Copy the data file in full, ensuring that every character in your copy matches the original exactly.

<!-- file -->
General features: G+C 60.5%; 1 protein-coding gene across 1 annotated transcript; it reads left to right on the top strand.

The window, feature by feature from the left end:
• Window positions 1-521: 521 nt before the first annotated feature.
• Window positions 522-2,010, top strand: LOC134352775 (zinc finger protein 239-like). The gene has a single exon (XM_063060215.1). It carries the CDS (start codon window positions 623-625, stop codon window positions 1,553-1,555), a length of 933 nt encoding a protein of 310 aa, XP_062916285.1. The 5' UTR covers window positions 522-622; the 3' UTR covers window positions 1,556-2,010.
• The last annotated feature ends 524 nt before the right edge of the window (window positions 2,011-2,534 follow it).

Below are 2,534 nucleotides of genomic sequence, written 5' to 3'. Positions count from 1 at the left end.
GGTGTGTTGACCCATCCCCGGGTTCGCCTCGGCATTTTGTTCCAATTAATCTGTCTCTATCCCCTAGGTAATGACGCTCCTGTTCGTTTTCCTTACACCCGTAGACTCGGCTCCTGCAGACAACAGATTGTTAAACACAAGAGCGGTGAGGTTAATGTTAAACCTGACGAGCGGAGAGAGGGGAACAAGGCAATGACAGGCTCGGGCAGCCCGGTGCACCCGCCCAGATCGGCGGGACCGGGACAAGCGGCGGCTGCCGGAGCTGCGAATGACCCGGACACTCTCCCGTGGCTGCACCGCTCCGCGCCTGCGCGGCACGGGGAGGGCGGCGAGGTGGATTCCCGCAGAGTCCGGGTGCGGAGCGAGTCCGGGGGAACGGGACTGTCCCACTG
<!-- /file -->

General features: G+C 60.5%; 1 protein-coding gene across 1 annotated transcript; it reads left to right on the top strand.

The window, feature by feature from the left end:
• Window positions 1-521: 521 nt before the first annotated feature.
• Window positions 522-2,010, top strand: LOC134352775 (zinc finger protein 239-like). The gene has a single exon (XM_063060215.1). It carries the CDS (start codon window positions 623-625, stop codon window positions 1,553-1,555), a length of 933 nt encoding a protein of 310 aa, XP_062916285.1. The 5' UTR covers window positions 522-622; the 3' UTR covers window positions 1,556-2,010.
• The last annotated feature ends 524 nt before the right edge of the window (window positions 2,011-2,534 follow it).

Below are 2,534 nucleotides of genomic sequence, written 5' to 3'. Positions count from 1 at the left end.
GGTGTGTTGACCCATCCCCGGGTTCGCCTCGGCATTTTGTTCCAATTAATCTGTCTCTATCCCCTAGGTAATGACGCTCCTGTTCGTTTTCCTTACACCCGTAGACTCGGCTCCTGCAGACAACAGATTGTTAAACACAAGAGCGGTGAGGTTAATGTTAAACCTGACGAGCGGAGAGAGGGGAACAAGGCAATGACAGGCTCGGGCAGCCCGGTGCACCCGCCCAGATCGGCGGGACCGGGACAAGCGGCGGCTGCCGGAGCTGCGAATGACCCGGACACTCTCCCGTGGCTGCACCGCTCCGCGCCTGCGCGGCACGGGGAGGGCGGCGAGGTGGATTCCCGCAGAGTCCGGGTGCGGAGCGAGTCCGGGGGAACGGGACTGTCCCACTG